The City of Dallas is working to educate residents about coyotes and is considering a no-feeding ordinance.
Dallas Animal Services and the city’s urban biologist briefed the Quality of Life, Arts and Culture Committee on Monday about its coyote management plan.
Right now, DAS is working on an interactive mapping tool to document where coyote sightings are happening.
Over the past few months, community meetings have been held in City Council Districts 10, 12 and 14. District 9 City Council member Paula Blackmon, who sits on the committee, asked for a meeting to be held in the Ridgewood neighborhood, where coyotes are often seen.
Once the mapping tool is complete, the plan is to set up a system that will streamline the documentation process. The city staffer who takes a 311 call will fill out a service request that will automatically upload to the DAS database.
Four coyotes have been euthanized, and all four tested negative for rabies, says Paul Ramon, the interim assistant director of Dallas Animal Services. In general, urban biologists do not see non-selective wildlife removal or relocation as an effective solution to wildlife management.
DAS has already set up an online form to submit sightings, in addition to the coyote hotline, which has received more than 800 calls since it was created. Temporary informational signs have also been placed around the city, and permanent signs will be added in locations determined by the coyote hotline.
At Monday’s meeting, Blackmon asked the wildlife specialists to consider placing the signs in areas where people congregate, rather than just where coyote incidents are most likely to occur.
One reason why we’re noticing more coyotes this year is because of the drought, says Brett Johnson, an urban biologist in Dallas. During the summer months, when Dallas wasn’t getting much rain, irrigation systems were still running, keeping water in streams and ponds.
As leaves start falling in coming months, coyotes will be even easier to see, and people will start noticing them more, Johnson says.
The City Attorney’s Office is currently reviewing an anti-feeding ordinance that imposes a fine for feeding or making food available for animals in a way that: threatens public health or safety; destroys public or private property; causes more than 10 animals to congregate in one place at the same time; or attracts, habituates or socializes wildlife to humans.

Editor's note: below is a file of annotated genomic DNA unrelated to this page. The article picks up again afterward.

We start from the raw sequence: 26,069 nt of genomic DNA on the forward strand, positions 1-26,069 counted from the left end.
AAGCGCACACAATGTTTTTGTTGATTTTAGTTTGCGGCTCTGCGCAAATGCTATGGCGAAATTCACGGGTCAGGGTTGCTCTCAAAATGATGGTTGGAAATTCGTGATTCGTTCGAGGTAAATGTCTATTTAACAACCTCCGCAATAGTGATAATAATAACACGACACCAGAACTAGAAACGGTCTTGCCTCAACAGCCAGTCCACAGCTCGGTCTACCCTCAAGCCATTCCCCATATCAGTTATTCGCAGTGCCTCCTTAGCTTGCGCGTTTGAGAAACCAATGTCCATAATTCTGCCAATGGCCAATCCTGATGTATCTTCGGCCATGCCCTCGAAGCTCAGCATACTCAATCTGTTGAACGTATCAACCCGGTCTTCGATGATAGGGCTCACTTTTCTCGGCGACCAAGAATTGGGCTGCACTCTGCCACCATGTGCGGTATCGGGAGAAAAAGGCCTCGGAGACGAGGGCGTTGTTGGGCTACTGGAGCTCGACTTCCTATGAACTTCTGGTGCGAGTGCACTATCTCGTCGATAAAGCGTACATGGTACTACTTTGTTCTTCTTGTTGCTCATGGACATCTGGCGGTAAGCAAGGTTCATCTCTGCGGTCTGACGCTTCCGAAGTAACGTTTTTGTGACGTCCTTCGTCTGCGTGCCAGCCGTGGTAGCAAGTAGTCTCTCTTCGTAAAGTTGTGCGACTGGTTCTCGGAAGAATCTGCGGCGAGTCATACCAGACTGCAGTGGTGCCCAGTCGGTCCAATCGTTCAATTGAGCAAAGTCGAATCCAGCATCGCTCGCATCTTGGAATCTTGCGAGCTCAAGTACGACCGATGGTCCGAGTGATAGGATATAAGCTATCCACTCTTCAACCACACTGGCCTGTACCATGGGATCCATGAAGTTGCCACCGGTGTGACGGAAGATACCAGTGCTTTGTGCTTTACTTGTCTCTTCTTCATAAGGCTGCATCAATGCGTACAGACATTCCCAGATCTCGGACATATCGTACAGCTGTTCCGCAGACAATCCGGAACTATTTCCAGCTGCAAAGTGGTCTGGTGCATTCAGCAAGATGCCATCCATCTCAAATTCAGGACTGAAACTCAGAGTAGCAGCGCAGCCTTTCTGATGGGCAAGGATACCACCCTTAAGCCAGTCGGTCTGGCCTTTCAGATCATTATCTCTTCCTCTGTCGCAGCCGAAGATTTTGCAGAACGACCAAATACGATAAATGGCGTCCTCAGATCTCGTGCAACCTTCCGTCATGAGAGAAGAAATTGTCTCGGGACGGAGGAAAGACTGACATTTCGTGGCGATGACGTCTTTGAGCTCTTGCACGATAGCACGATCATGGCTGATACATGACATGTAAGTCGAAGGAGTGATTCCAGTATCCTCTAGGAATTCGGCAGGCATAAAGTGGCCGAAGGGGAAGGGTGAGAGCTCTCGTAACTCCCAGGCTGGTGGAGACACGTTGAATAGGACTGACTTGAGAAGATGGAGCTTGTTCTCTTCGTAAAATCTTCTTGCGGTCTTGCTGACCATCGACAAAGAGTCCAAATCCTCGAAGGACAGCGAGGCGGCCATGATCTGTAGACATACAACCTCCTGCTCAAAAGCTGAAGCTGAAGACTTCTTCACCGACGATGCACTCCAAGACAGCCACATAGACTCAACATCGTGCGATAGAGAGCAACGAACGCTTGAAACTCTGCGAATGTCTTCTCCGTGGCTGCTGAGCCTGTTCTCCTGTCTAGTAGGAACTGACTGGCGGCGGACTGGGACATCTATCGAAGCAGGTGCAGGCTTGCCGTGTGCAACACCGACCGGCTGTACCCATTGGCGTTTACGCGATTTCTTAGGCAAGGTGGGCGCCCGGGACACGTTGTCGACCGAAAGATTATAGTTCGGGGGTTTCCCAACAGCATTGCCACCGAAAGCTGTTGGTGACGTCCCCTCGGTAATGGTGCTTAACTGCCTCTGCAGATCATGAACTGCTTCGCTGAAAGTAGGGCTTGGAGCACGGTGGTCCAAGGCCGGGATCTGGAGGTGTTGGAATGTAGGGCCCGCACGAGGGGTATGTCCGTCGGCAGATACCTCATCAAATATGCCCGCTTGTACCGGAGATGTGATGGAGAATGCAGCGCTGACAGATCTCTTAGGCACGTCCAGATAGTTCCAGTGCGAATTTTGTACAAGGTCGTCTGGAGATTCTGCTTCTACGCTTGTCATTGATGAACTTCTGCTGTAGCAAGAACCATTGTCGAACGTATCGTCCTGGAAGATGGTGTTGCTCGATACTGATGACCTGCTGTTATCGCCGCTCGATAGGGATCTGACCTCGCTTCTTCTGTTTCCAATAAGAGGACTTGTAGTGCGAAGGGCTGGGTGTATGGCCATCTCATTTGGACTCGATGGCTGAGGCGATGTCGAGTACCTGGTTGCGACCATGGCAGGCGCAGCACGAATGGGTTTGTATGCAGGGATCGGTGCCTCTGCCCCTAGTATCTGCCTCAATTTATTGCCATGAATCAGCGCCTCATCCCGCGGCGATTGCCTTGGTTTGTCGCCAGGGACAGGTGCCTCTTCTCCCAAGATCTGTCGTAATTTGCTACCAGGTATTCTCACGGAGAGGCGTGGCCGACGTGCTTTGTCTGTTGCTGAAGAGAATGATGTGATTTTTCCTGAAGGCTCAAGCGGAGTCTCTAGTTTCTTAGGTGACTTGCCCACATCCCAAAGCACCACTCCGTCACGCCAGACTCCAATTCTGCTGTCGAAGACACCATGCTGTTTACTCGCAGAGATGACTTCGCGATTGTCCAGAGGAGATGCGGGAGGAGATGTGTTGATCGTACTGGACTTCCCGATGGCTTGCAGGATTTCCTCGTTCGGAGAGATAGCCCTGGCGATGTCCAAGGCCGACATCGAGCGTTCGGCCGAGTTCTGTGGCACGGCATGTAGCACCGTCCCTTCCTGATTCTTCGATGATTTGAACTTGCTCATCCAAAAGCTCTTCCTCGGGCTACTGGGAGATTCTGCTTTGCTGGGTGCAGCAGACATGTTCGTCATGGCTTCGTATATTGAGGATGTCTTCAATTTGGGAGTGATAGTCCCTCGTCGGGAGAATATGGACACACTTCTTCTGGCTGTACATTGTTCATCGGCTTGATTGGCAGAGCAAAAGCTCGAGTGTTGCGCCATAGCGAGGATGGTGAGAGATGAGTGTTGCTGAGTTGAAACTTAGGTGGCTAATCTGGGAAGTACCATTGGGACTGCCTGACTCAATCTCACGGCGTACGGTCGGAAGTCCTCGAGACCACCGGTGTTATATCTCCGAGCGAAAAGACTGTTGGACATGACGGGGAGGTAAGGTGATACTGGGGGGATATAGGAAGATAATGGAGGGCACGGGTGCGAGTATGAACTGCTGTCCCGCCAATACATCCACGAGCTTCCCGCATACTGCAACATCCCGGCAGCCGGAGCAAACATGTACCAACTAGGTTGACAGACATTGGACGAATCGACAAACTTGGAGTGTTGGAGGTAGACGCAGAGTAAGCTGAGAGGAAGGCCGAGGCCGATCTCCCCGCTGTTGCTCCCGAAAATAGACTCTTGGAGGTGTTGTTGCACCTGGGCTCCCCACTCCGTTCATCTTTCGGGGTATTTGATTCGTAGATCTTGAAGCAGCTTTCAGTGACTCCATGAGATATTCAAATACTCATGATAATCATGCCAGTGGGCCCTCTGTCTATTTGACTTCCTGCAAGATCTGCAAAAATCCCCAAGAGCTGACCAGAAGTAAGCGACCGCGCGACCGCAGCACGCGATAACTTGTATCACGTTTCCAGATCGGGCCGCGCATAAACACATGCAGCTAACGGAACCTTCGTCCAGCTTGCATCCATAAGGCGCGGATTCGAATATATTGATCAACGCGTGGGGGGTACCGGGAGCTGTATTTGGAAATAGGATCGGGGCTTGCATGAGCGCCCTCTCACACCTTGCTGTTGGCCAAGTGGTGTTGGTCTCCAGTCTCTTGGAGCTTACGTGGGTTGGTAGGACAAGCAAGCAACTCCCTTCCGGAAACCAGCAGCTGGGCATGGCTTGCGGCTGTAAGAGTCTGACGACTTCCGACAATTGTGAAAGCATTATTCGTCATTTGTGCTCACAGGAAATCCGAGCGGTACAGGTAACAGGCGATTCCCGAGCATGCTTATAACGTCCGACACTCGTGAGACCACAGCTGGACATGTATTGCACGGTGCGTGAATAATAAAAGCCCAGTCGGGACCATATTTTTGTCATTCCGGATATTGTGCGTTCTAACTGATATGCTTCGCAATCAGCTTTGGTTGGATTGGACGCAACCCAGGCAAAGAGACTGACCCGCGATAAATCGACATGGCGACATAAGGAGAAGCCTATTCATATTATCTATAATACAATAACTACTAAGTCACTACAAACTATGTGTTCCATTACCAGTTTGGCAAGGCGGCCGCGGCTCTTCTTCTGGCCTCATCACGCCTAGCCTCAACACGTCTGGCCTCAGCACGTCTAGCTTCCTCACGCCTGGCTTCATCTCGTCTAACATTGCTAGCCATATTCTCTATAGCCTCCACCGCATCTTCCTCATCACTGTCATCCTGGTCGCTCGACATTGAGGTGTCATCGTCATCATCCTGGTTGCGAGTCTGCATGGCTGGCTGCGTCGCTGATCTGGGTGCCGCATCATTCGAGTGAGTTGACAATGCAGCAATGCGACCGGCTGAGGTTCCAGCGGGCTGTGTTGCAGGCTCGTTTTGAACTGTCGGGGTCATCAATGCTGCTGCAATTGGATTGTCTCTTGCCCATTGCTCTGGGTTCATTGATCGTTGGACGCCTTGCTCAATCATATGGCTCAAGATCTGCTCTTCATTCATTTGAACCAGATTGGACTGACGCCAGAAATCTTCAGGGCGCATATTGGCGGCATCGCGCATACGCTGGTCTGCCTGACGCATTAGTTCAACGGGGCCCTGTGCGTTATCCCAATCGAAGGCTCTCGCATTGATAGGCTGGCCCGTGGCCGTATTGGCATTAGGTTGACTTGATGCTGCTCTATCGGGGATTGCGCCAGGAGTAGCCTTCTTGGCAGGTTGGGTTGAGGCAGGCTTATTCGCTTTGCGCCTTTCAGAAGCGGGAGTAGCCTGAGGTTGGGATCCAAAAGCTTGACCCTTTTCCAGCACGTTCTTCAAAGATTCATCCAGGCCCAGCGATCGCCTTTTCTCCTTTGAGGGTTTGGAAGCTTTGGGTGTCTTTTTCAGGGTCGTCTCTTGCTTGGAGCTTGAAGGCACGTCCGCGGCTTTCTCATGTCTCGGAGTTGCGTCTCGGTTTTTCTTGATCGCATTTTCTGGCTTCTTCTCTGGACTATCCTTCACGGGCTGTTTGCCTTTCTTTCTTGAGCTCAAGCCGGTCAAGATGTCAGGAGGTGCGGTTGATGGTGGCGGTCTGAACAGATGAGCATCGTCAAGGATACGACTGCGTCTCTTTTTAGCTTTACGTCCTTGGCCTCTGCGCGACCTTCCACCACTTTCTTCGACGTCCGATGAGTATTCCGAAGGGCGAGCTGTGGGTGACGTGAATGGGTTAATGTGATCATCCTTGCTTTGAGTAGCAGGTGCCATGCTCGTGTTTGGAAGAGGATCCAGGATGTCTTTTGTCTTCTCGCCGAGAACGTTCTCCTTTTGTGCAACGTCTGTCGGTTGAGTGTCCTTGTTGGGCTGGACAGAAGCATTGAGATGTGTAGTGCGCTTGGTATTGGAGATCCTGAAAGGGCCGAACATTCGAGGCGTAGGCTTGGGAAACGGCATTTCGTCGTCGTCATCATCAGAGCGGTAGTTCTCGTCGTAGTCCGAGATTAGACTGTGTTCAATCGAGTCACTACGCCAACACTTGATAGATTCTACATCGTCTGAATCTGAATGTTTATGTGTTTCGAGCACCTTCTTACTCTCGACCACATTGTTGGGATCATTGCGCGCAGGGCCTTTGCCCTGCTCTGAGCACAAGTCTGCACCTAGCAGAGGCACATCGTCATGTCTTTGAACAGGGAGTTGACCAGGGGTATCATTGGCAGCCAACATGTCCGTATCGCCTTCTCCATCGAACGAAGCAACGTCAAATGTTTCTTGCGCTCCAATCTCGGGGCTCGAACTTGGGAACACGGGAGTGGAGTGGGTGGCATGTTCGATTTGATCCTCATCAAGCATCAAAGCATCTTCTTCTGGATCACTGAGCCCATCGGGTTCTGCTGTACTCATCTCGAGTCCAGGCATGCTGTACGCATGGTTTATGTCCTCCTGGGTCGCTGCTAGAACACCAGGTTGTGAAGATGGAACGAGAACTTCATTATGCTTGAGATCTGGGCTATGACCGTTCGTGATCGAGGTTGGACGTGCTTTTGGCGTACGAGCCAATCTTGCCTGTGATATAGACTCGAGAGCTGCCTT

“While they may look a certain way, you may want to take a selfie or you may want to provide food, some of those things that we’re doing to habituate some of these animals may be part of the issue or the process that’s causing the problems,” Ramon says. “It’s unintentional, though, we know.”
Intentional or unintentional feeding is part of every escalated coyote case that has happened since the Lake Highlands attack, the wildlife experts say.
District 7 City Council member Adam Bazaldua took issue with the no-feeding language in the ordinance, calling it “heavy handed.”
“Until we get serious as a city about educating our residents about not feeding coyotes, about the existence of coyotes in human space, we can’t think that the answer is going to put something on the books to give us an option to enforce,” Bazaldua says.
Johnson pointed out that signs detailing the negative effects of feeding wildlife have been in place for years, but some people continue to ignore them, and park rangers are unable to stop it because there is no enforcement tool.
Here are the guiding principles of the coyote management plan:
- Human safety is a priority.
- Coyotes serve a vital role in the ecosystem.
- Prevention is critical.
- Solutions must address problematic human and coyote behaviors.
- Non-selective coyote removal plans are ineffective.
- A community-wide program is necessary.
See the full presentation here, and watch a recording of the briefing here.
Further neighborhood input regarding the ordinance and coyote management will be gathered before the ordinance is presented to the full city council.